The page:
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WEDNESDAY, JULY 3, 1872. .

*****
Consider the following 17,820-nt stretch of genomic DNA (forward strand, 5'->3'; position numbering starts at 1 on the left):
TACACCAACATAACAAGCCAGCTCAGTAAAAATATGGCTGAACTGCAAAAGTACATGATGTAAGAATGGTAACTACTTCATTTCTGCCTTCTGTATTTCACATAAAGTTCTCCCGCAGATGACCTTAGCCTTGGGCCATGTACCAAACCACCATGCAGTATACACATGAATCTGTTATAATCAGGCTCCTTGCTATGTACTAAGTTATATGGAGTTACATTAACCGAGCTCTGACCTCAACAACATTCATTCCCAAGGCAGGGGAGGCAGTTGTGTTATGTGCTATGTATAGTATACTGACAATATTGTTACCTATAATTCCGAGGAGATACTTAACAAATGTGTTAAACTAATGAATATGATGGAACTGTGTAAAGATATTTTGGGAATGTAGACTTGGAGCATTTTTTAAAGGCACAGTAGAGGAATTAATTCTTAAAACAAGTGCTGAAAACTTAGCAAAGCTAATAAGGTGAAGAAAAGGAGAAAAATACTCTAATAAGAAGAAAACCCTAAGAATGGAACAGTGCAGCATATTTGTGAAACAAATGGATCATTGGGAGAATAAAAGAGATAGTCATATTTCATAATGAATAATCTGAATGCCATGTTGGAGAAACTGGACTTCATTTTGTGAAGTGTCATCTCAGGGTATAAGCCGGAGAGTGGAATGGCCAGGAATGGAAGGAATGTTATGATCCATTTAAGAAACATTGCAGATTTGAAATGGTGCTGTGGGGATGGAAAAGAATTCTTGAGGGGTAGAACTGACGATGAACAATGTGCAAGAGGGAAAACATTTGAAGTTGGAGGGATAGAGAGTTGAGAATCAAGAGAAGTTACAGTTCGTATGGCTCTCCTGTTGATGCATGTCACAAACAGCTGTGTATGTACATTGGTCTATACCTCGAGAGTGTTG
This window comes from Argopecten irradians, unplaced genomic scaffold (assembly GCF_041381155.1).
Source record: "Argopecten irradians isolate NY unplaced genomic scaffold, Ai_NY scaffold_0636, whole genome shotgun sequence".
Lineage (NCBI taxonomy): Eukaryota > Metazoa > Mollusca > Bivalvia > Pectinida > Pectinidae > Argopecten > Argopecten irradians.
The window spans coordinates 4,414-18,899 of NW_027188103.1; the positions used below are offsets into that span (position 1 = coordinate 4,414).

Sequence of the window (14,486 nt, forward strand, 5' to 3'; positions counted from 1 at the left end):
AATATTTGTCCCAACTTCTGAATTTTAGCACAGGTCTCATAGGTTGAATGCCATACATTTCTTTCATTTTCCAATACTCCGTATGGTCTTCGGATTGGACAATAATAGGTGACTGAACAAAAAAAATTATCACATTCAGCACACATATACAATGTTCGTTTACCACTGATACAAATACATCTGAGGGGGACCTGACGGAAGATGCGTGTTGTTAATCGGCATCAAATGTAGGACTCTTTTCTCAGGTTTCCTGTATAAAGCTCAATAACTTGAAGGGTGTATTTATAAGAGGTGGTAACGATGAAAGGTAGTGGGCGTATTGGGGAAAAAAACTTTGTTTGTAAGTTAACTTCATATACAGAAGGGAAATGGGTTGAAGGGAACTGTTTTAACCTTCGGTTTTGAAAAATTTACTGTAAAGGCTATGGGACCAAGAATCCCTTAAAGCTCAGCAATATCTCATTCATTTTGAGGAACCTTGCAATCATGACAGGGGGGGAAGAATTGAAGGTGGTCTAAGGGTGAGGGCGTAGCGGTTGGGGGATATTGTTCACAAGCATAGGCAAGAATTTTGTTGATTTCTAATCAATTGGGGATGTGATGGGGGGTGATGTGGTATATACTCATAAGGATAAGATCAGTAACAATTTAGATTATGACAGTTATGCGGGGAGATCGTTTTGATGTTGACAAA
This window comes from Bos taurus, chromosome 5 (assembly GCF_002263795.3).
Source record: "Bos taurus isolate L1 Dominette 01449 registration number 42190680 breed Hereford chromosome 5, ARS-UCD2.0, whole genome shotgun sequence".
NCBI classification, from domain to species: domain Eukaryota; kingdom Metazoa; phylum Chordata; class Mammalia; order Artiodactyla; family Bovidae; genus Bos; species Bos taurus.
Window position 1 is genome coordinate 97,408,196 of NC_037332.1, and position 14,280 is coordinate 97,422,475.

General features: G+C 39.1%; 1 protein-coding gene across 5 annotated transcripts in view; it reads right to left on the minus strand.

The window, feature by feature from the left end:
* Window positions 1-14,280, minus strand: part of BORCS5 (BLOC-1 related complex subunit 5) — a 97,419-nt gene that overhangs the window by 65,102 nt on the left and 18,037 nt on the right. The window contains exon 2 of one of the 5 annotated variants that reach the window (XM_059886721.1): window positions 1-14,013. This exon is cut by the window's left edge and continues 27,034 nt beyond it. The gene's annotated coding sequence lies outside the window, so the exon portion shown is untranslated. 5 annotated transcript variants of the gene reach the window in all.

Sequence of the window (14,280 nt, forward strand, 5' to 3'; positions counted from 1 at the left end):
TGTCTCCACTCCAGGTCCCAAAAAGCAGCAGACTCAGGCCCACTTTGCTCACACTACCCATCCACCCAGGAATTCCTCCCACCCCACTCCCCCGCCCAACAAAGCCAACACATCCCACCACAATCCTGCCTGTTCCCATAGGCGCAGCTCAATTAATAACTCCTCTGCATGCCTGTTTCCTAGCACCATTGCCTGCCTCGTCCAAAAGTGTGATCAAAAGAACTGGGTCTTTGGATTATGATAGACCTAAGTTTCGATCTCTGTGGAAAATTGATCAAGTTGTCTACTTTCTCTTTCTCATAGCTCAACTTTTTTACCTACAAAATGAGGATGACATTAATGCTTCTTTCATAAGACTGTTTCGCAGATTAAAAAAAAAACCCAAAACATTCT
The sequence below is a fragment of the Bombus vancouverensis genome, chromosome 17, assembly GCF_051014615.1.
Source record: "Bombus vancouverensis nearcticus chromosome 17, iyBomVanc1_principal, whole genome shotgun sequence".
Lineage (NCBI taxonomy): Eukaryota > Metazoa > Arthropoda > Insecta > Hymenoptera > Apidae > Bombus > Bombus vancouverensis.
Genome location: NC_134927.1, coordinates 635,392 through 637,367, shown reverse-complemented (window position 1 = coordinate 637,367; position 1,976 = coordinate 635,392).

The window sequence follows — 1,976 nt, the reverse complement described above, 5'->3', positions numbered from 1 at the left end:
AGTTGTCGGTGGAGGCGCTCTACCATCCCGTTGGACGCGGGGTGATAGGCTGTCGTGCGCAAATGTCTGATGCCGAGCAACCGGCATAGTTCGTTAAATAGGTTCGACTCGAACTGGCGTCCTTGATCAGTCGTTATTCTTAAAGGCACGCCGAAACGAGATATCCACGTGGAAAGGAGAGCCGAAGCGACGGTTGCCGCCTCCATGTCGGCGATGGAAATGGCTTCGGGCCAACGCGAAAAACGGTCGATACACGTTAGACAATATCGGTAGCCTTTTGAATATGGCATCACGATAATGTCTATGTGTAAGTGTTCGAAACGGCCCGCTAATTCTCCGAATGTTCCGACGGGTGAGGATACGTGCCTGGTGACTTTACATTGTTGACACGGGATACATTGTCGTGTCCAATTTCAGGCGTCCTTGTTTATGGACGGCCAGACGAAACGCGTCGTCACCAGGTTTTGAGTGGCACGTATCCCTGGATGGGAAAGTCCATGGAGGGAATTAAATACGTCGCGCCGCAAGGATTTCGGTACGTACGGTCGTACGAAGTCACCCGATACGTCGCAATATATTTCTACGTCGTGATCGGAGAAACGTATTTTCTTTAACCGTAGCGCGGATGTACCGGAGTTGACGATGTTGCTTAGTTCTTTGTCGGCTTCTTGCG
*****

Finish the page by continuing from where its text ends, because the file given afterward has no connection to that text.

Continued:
THE GELLIGAER CHARITY. It was urgei in favour of establishing a School Board for the above parish, that such a body was essential if the valuable Charity of Eaward Lewis was ever to be of srr.eral bemfit to the inhabitant?. Since the death of the donor it in cleitr the clergy-iiol one of whom was placed in the trnst, laymen only being appointed by' Mr. Lewis—had laid their hands on the endowment and diverted the stream to ferfciliKe-'tbe soil of the Estab- lishment. The management having jested with the Bishop of thV'Diocese, Ind other dignitaries, many of the Dissenters were sceptical that the endow- ment would ever cliange hands. Some time back, 1 however, the, Dissenting ratepayers memorialised the Endowed School Commissioners, and the result is a sheille, UpOll the whole,of a tery satisfactory character. It will be in the recollection of our readers that Mr. Richmond, Secretary to the Commissioners, attended at Gelligaer, and bad a long conference with the parishioners, when the leaiiiia, features of the new scheme were carefully gone into, and we ara happy to observe that with some not very serious items the scheme, as now printed, is substantially the same. ,The Scheme provides that 1; the object of. this Foundation shall be to advance. the educa- tion of boys and girls by means of a school, or schools, in the parish of Gelligaer, and otherwise." It repeals and abrogates all other uses to which the funds of the trusts had been hitherto applied. The governing body shall consist of ten persons, seven of whom shall be representative or elected Governors, and three Co-optative. The representative Governors shall be elected-three by the School Board of Gelligaer, one by the School Board of Bedwelty, one by the School' Board of Mynyddislwyn, and two by the Board of Guar- dians of the Poor Law Union of Merthy Tydfil. They slifdl remain in office for five years, and be re-eligible. The Co-optative Governors shall hold office for seven yeai-s, and' be re-ehgible. Thd following persons are no- ruinated by the Commissioners for the first time, being two instead of those to be appointed by the Guardians, the others being the three Co-optative Governors :— Samuel Homfray, George William Griffith Thomas, George Thomas Clark, Henry Lynch Blosse, and Charles Herbert James, the fourforroer being the present Trus- o tees of the Charity. The meetings of the Governors shall be held at least twice a year, and in the paiish of Gelligaer. The school shall be carried on in the pre- sent scho d buildings at Pontaberpengam; and it suall be a day and boarding school] under the con- trol of one Head Master, who shall not hold any other emolument or office his salary shall be 2100 a year, with head money of not less than £ 1 yearly for each boy. Boys alid girls shall be admitted withojut reference to their place of birth or residence by pay- meat of fees, as may be fixed by the Governors, not less than 12, and not more than ze5 per annum. Pay- for boarders, apart from the tuition fees,, shall be at the rate of E20 in a hostel, or JG35 in the Master's house 'in the year. No extras allowed. Children will be ad- mittcd from-nine, and remain until fifteen years of age. The Scheme provides also for the efficisrit exami- nation of Illl candidates by the Head Master; admission and periodical examinations by inspectors appointed by tlio Governors. A yearly sum of not less than £ 200, three-fourths of which for the benefit of the children belonging to the parish of Gelligaer,. and one-fourth for the parishes of Bedwellty and Mynydysllwjn, to be applied in aid of tuition by means of total or partial exemption from the payment of tuition fees, and other valuable privileges to the children of those parishes, all to be ttie-result of merit in the candidates. Preference, in all cases, to be given to the children 6f the parish of Gelligaer, and also to candidates from the elementary schools, to secure the double object of attracting good scholars to the school of this foundation, and applying a stimulus to the elementary schools. With the above exceptions the school will be open and free to all comers. Other premises may be provided within the parish of Gelligaer, and a separate school for girls. Provision Ls made for religious education, but not to be compulsory on any child. An allowance is made of Y,100 a year for for five years to the schools under the Elementary Education Act, which have hitherto beeii assisted from the funds of this Charity, but after that tc cease for ever. Provision as also made to indemnify the present Lecturer upon his vacating the post. Evidently the objectionable portions of this scheme arc the retention of the Trustees who are residing at too great a distance from the locality immediately concerned, the one being in a remote part of the county of Glamorgan, and the other equally so in the county of Monmouth: In all conscience there are sufficiently capabln and qualified gentlemen to be found with in a more limited radius, whilst Mr, Clark, of Dowlais, and Mr. G. W. G. Thomas, of the Heath, or rather, of Ystrad Mynach, are sufficient to represent the old Trust, and to give any needful in- formation of the past which the new Governors may require. It is also equally contrary to the spirit of the will of the donor as the new scheme itself that £ 500 of the charity funds should be applied for the advanpe- luetit of Church schools in the parish, the Trustees having formerly refused any aid to the British schools established in the parish. This is clearly at variance with the whole scheme, and also unjust to the Dissenting inhabitants of tho parishes. Passing some minor blemishes, we congratulate the populations of this important district, and cspecialiy the parish of Gelligaer, that at last, in spite of every effort on the part of the Rector and his friends -to defeat the just claims of Dissenters, justice has triumphed, and that much sooner than the most sanguine antici- pated. Now, an important duty devolves upon, not only the various Sschool Boards, but also upon the in- habitants of the parishes immediately interested. At the meeting of parishioners previously mentioned herein it was thought preferable that the Governors should, be elected direct by the ratepayers, and that chiefly for that reason that it was not known that such important appointments would be placed at the disposal of the School Board at the time of the first election. The Scheme as now proposed, places, not only the educational fate o the children of the poor in the ;hands of, the School Board, but also the sons-;nd daughters of all classes, It is clear that the ratepayers should express their views unequivocally as to the action of the School Boards iu this-matter. We are of the opinion that i the election of the Governors is to be placed in the hands of the School Boards as proposed, the y.,res ent Boards should be dissolved, and an opportunity given to the ratepayers to elect persons in whom they could entrust, not only to deal with a Foundation of tln value of some Y,1,300 per annum, but also the edu- cation of: young persons, to an extent and so different in quality that every possible care should be taken in their selection. In thus referring to the present mem- hers of tho Board, let us not be taken as casting any reflection upon their qualifications, but simply elucida- ting the importance of their position, as differing from that which they were placed in at their first election. No ratepayer of the interested ;parishes can fail to see if this Scheme be carried out, how important it will be to appoint proper men on the School Board. And as to the School Boards, the members cannot fail to perceive the great responsibility upon them to appoint qualified persons for Governors. There may be gentlemen among themselves well worthy of the post; but we perceive a degree of selfishness in that course. We conceive the proper position of the Board is to watch the proceedings of the Governors, and simply reward or otherwise, the faithful by re- election, or the withdrawal of their confidence. Doubt- less. this will be the course pursued by the School Board of Gelligaer, upon whom devolves the heaviest portion of the responsibility. As to the election of two of the Governors by the Board of Guardians of Merthyr Tydfil, we cannot perceive what they have to do with the matter, more than the' Poor-law Unions of Bedwellty or Newport. :It is not' to be supposed that the Merthyr Board will give special attention to I the action of the governors, knowing that not until seven years 1:;v(e passed away, will they be called upon to elect two Governors of this Charity, and so on, once in five years. Instead of three, evidently the parish of Gelligaer should elect five of the Governors. But we would also congratulate the two counties of lamorgan and Monmouth upon the realisation of this Scheme. A Charity, the bsneilt of which has been con- finel to a remote corner of one parish only,'and there supplying the smallest amount and the merest- elements of elucation to the poorest c'asq, is now to be thrown open to all boys raid girls wherever they may come from, and the training contemplated is not to consist only of the best English education, but also to include modern, languages, Latin, vocal music and science, in connection with the Science and Ai-fc Department of the Committee of Council. For this extraordinary and precious change it is right we should bear in mmd, wo are not indebted to the Conservative element, to these that arrogate to them- .selves the character cf being superlatively the pre meters of education, but to those who, galled by suet injustice, appealed to an authority too powerful to b) .bribed or intimidated. Let those who have alreadt accomplished so much, persevere until the whoJa scheme is perfected, and they will be rewarded in the benefit conferred on generations yet unborn.